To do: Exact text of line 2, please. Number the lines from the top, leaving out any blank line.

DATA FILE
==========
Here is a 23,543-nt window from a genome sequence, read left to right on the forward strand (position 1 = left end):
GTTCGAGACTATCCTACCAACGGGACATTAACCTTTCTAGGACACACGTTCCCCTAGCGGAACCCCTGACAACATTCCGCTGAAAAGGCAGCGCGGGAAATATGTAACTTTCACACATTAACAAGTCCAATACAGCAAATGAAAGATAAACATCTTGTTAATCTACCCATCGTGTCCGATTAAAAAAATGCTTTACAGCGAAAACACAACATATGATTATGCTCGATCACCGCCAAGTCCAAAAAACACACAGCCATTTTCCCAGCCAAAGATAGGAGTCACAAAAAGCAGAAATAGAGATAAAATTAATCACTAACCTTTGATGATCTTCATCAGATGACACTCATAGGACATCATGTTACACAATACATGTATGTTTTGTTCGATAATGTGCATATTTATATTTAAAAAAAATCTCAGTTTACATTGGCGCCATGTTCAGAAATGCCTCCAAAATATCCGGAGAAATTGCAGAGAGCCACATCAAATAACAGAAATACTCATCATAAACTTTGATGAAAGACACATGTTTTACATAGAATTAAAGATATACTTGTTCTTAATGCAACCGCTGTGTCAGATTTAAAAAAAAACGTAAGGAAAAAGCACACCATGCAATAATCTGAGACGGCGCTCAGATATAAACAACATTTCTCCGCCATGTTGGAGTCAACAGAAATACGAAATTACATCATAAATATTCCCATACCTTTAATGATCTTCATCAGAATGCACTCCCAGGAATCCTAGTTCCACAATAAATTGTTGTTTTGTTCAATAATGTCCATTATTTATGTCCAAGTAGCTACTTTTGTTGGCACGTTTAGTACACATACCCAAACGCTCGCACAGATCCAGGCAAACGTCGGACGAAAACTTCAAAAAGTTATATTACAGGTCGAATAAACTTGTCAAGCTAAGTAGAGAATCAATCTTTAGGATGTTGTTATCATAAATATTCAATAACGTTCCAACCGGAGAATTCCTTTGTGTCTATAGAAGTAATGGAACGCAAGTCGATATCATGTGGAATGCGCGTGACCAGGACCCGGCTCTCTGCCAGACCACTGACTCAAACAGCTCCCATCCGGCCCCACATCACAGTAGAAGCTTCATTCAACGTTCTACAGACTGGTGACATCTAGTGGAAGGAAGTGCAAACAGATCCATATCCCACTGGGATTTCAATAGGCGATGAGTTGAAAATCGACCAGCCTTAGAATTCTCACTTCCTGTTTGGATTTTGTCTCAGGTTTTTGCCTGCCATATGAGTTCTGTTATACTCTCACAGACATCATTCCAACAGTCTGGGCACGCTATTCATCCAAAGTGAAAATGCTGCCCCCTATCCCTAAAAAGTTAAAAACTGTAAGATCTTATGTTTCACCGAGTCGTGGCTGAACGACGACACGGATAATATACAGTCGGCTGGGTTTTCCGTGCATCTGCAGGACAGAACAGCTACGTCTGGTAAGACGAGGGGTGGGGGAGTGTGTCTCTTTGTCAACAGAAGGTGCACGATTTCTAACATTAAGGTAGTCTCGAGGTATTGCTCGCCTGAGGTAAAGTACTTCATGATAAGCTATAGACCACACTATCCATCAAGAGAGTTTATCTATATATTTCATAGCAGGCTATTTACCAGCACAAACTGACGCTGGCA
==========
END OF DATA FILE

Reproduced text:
GTTCGAGACTATCCTACCAACGGGACATTAACCTTTCTAGGACACACGTTCCCCTAGCGGAACCCCTGACAACATTCCGCTGAAAAGGCAGCGCGGGAAATATGTAACTTTCACACATTAACAAGTCCAATACAGCAAATGAAAGATAAACATCTTGTTAATCTACCCATCGTGTCCGATTAAAAAAATGCTTTACAGCGAAAACACAACATATGATTATGCTCGATCACCGCCAAGTCCAAAAAACACACAGCCATTTTCCCAGCCAAAGATAGGAGTCACAAAAAGCAGAAATAGAGATAAAATTAATCACTAACCTTTGATGATCTTCATCAGATGACACTCATAGGACATCATGTTACACAATACATGTATGTTTTGTTCGATAATGTGCATATTTATATTTAAAAAAAATCTCAGTTTACATTGGCGCCATGTTCAGAAATGCCTCCAAAATATCCGGAGAAATTGCAGAGAGCCACATCAAATAACAGAAATACTCATCATAAACTTTGATGAAAGACACATGTTTTACATAGAATTAAAGATATACTTGTTCTTAATGCAACCGCTGTGTCAGATTTAAAAAAAAACGTAAGGAAAAAGCACACCATGCAATAATCTGAGACGGCGCTCAGATATAAACAACATTTCTCCGCCATGTTGGAGTCAACAGAAATACGAAATTACATCATAAATATTCCCATACCTTTAATGATCTTCATCAGAATGCACTCCCAGGAATCCTAGTTCCACAATAAATTGTTGTTTTGTTCAATAATGTCCATTATTTATGTCCAAGTAGCTACTTTTGTTGGCACGTTTAGTACACATACCCAAACGCTCGCACAGATCCAGGCAAACGTCGGACGAAAACTTCAAAAAGTTATATTACAGGTCGAATAAACTTGTCAAGCTAAGTAGAGAATCAATCTTTAGGATGTTGTTATCATAAATATTCAATAACGTTCCAACCGGAGAATTCCTTTGTGTCTATAGAAGTAATGGAACGCAAGTCGATATCATGTGGAATGCGCGTGACCAGGACCCGGCTCTCTGCCAGACCACTGACTCAAACAGCTCCCATCCGGCCCCACATCACAGTAGAAGCTTCATTCAACGTTCTACAGACTGGTGACATCTAGTGGAAGGAAGTGCAAACAGATCCATATCCCACTGGGATTTCAATAGGCGATGAGTTGAAAATCGACCAGCCTTAGAATTCTCACTTCCTGTTTGGATTTTGTCTCAGGTTTTTGCCTGCCATATGAGTTCTGTTATACTCTCACAGACATCATTCCAACAGTCTGGGCACGCTATTCATCCAAAGTGAAAATGCTGCCCCCTATCCCTAAAAAGTTAAAAACTGTAAGATCTTATGTTTCACCGAGTCGTGGCTGAACGACGACACGGATAATATACAGTCGGCTGGGTTTTCCGTGCATCTGCAGGACAGAACAGCTACGTCTGGTAAGACGAGGGGTGGGGGAGTGTGTCTCTTTGTCAACAGAAGGTGCACGATTTCTAACATTAAGGTAGTCTCGAGGTATTGCTCGCCTGAGGTAAAGTACTTCATGATAAGCTATAGACCACACTATCCATCAAGAGAGTTTATCTATATATTTCATAGCAGGCTATTTACCAGCACAAACTGACGCTGGCA